Stools that float are usually due to poor absorption (malabsorption) of nutrients or excessive gas (flatus).
Dietary changes, diarrhea, and malabsorption can cause floating stools. Most causes are harmless and the floating stools will go away by themselves when the infection ends or the normal bacteria in the GI tract adjust to the changes in the diet.
Floating stools alone do not indicate an illness or problem, and they do not require home care. If a change in diet has caused problems, try to find and eliminate the offending food.
It is important to discuss a change in stool characteristics with a doctor if it continues for more than a couple of weeks. If blood, fever, or dizziness accompanies these changes, consult a doctor immediately.
A health care provider will normally take a family history and disease history, and will perform a physical examination.
A stool sample and blood tests may be requested. In most cases, however, these tests will not be needed.
You may be asked the following medical history questions:
- When did you first notice the floating stools?
- Does it happen all the time or from time to time?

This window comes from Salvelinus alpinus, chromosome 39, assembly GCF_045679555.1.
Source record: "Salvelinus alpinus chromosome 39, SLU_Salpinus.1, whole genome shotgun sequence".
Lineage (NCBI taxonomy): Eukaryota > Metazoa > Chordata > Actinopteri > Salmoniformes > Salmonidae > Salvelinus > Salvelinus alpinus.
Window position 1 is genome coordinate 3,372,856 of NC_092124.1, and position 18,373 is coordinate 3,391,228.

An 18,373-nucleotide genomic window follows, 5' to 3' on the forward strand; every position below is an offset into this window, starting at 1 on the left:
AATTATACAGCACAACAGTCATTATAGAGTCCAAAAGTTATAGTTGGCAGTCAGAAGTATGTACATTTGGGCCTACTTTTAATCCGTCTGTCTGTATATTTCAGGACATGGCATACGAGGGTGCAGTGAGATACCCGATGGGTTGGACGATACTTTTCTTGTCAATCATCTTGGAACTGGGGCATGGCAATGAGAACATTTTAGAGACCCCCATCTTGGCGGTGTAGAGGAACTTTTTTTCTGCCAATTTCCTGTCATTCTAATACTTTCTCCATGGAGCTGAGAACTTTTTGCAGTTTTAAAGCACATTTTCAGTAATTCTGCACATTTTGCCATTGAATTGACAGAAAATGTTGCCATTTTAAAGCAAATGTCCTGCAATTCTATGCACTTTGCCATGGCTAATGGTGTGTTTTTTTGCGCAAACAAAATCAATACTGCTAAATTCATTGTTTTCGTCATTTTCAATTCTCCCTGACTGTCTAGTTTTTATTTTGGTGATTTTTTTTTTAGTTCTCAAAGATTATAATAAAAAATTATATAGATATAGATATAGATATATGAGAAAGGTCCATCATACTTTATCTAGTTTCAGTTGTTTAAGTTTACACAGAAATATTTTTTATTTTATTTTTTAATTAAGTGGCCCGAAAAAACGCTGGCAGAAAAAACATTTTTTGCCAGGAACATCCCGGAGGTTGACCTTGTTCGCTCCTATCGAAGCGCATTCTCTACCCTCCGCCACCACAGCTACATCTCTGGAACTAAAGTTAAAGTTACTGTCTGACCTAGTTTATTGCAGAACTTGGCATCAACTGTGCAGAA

- What is your basic diet?
- Does a change in your diet change your stools?
- Do you have other symptoms?
- Are the stools foul smelling?
- Are the stools an abnormal color (especially pale or clay-colored stools)?
Treatment depends on the specific diagnosis. Strictly follow your health care provider's instructions, including diet recommendations.
Floating stools are seen in a variety of different situations. Most are diet-related, or occur during a gastrointestinal infection. A change in diet can lead to an increase in the amount of gas produced by the bacteria found in the (healthy) gastrointestinal tract.
Acute gastrointestinal (GI) infections also can result in increased gas in the intestines, due to rapid movement of food through the GI tract. One wrong idea is that floating stools are caused by an increase in the fat content of the stool. In fact, it is increased gas in the stool that makes it less dense and allows it to float.
Increased levels of nutrients in the stool that have not been absorbed by the GI tract supply the normal bacteria that live in the gut. These bacteria, in turn, produce more gas. This results in more gas-rich stools that float.
Bailey J. FPIN's Clinical Inquiries: Effective management of flatulence. Am Fam Physician. 2009;79:1098-1100.
Ohge H, Levitt MD. Intestinal gas. In: Feldman M, Friedman LS, Brandt LJ, eds. Sleisenger & Fordtran's Gastrointestinal and Liver Disease. 8th ed. Philadelphia, Pa: Saunders Elsevier;2006: chap 10.
Review Date: 4/12/2010
Reviewed By: Linda J. Vorvick, MD, Medical Director, MEDEX Northwest Division of Physician Assistant Studies, University of Washington, School of Medicine; and George F. Longstreth, MD, Department of Gastroenterology, Kaiser Permanente Medical Care Program, San Diego, California. Also reviewed by David Zieve, MD, MHA, Medical Director, A.D.A.M., Inc.
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